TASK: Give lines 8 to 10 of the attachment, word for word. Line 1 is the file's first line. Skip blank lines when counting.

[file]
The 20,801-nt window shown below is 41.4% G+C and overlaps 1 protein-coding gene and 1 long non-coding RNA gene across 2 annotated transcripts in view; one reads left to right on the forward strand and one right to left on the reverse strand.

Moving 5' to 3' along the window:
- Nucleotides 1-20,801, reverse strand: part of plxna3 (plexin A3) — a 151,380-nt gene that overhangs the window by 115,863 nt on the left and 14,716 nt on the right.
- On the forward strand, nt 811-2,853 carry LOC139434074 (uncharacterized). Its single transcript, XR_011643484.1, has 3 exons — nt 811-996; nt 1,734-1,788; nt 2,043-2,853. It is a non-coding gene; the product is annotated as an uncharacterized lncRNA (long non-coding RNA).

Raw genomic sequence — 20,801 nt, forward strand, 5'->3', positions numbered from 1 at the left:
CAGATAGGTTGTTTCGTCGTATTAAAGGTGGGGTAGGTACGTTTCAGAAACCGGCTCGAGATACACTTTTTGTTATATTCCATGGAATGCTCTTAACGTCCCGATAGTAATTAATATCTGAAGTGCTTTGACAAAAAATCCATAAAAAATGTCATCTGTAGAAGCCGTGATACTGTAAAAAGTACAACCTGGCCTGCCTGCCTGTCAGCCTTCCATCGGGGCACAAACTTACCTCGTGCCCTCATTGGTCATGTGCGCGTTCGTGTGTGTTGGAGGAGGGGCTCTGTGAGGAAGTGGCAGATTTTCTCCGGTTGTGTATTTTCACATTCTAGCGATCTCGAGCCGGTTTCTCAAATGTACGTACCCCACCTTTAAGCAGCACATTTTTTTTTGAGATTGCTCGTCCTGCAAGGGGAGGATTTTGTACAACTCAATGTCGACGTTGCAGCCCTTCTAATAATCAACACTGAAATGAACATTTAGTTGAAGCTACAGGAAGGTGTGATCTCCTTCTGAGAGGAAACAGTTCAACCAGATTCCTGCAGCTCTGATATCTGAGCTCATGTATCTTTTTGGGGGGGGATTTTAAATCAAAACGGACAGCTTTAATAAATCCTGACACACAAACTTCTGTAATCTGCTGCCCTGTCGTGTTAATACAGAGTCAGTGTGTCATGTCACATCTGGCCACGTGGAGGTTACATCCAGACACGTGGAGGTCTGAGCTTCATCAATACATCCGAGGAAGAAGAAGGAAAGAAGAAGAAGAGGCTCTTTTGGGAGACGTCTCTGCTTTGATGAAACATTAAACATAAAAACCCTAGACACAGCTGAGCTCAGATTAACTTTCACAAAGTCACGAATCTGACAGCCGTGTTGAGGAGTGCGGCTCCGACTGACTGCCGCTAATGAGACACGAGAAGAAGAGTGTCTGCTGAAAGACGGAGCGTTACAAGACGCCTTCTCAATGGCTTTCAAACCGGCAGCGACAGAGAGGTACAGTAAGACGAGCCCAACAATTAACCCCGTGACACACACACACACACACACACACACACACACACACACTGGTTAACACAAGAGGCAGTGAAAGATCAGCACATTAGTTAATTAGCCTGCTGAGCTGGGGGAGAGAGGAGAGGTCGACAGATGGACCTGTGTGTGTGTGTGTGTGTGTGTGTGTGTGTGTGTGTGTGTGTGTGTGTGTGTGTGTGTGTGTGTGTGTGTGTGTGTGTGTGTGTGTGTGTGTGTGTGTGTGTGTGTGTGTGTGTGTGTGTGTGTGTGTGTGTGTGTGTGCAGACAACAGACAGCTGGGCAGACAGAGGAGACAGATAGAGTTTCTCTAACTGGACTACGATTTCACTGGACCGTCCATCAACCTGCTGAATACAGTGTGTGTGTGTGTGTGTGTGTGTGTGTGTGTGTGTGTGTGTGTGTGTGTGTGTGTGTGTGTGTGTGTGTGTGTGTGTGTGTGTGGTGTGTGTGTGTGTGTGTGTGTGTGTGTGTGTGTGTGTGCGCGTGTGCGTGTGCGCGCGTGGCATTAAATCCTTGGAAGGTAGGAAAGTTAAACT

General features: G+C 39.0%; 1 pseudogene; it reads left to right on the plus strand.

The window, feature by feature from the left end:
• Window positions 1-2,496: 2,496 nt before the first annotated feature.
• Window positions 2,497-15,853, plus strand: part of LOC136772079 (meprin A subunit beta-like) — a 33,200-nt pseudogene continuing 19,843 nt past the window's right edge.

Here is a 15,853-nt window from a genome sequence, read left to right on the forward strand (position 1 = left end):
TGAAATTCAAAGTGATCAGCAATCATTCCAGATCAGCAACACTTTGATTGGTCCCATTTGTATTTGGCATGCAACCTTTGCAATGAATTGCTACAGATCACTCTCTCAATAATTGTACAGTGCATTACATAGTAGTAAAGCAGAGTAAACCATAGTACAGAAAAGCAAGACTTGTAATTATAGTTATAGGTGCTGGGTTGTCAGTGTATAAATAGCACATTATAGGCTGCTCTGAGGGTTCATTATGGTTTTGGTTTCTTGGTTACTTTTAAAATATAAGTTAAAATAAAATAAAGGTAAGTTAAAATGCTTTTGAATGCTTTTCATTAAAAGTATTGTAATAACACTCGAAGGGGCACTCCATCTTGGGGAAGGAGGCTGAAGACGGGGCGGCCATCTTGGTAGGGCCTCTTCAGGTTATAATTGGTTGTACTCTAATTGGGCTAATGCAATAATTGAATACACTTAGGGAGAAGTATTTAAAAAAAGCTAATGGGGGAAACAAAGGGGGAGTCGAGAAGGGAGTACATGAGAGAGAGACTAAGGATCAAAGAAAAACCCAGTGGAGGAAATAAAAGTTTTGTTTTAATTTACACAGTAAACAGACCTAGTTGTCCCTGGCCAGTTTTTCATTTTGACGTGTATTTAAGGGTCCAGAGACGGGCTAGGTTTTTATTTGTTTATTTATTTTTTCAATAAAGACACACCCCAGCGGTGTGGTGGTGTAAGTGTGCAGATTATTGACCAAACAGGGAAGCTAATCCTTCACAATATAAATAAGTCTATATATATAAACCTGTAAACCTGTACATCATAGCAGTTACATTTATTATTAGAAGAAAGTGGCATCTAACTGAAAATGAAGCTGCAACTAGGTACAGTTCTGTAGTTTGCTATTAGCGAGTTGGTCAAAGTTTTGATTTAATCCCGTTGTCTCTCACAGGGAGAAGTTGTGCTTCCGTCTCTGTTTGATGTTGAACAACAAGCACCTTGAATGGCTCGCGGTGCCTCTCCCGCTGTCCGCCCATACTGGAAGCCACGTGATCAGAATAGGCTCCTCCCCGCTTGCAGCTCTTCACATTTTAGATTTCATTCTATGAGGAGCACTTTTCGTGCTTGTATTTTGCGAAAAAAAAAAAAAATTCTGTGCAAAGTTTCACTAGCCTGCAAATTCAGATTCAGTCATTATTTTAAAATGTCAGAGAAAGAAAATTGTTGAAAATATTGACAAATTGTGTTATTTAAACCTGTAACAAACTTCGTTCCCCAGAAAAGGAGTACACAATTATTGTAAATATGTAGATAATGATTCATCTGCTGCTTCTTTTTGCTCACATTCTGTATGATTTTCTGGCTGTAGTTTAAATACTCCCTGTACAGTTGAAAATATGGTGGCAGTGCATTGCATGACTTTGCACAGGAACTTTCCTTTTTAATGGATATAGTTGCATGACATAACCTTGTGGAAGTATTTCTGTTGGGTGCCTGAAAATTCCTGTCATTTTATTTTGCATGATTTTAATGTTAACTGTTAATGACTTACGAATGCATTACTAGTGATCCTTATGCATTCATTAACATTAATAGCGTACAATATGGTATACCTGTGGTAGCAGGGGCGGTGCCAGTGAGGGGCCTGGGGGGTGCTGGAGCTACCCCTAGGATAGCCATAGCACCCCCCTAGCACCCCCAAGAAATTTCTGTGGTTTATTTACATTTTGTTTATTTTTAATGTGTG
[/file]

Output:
The window, feature by feature from the left end:
• Window positions 1-2,496: 2,496 nt before the first annotated feature.
• Window positions 2,497-15,853, plus strand: part of LOC136772079 (meprin A subunit beta-like) — a 33,200-nt pseudogene continuing 19,843 nt past the window's right edge.